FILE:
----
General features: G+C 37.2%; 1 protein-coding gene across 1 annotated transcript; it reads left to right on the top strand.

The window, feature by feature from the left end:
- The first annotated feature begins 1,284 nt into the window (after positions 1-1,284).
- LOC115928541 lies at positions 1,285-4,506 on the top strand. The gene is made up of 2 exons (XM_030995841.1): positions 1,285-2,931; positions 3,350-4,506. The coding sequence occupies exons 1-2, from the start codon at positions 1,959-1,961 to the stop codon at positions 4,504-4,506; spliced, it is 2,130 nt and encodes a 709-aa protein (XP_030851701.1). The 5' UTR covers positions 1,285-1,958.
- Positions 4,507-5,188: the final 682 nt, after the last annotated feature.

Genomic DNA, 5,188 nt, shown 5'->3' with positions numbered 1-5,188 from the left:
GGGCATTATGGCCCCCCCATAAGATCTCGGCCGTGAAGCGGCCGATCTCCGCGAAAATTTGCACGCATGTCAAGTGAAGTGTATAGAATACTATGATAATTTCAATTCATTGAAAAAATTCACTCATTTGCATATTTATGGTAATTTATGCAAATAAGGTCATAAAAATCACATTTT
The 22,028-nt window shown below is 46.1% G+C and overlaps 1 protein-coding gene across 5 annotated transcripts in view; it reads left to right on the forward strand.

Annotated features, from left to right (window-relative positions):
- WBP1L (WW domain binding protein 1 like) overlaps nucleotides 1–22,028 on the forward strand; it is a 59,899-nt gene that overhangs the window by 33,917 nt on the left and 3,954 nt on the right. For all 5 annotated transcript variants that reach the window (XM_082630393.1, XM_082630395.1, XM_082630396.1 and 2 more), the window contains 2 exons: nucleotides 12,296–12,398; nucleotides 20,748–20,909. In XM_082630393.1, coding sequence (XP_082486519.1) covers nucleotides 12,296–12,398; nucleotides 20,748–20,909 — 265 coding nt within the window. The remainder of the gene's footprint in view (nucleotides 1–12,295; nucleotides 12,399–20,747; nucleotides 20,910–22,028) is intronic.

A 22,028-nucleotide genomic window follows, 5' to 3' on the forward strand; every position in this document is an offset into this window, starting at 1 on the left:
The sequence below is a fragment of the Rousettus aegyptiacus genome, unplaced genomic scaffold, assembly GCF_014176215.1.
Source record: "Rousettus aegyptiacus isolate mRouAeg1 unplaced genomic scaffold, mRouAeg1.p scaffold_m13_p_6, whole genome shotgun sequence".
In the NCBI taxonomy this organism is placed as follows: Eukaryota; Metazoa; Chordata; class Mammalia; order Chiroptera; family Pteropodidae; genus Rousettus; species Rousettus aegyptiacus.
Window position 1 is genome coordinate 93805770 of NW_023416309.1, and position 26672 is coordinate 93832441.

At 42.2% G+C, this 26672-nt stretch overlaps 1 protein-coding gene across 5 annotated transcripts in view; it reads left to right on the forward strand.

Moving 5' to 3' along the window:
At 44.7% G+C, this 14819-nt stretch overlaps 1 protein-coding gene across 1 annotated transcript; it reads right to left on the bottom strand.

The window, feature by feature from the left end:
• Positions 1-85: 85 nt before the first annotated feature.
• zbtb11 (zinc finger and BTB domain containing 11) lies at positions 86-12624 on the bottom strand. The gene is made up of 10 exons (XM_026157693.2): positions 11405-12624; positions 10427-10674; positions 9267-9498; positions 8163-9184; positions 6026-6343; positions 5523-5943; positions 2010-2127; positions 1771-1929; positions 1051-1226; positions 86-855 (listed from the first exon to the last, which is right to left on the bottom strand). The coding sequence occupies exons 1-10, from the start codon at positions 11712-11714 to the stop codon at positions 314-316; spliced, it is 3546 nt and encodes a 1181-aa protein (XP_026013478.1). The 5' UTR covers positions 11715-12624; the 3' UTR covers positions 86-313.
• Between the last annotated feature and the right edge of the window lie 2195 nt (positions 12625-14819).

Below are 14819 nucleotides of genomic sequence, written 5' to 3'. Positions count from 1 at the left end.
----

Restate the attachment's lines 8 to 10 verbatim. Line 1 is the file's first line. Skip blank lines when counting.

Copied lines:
The 22,028-nt window shown below is 46.1% G+C and overlaps 1 protein-coding gene across 5 annotated transcripts in view; it reads left to right on the forward strand.

Annotated features, from left to right (window-relative positions):
- WBP1L (WW domain binding protein 1 like) overlaps nucleotides 1–22,028 on the forward strand; it is a 59,899-nt gene that overhangs the window by 33,917 nt on the left and 3,954 nt on the right. For all 5 annotated transcript variants that reach the window (XM_082630393.1, XM_082630395.1, XM_082630396.1 and 2 more), the window contains 2 exons: nucleotides 12,296–12,398; nucleotides 20,748–20,909. In XM_082630393.1, coding sequence (XP_082486519.1) covers nucleotides 12,296–12,398; nucleotides 20,748–20,909 — 265 coding nt within the window. The remainder of the gene's footprint in view (nucleotides 1–12,295; nucleotides 12,399–20,747; nucleotides 20,910–22,028) is intronic.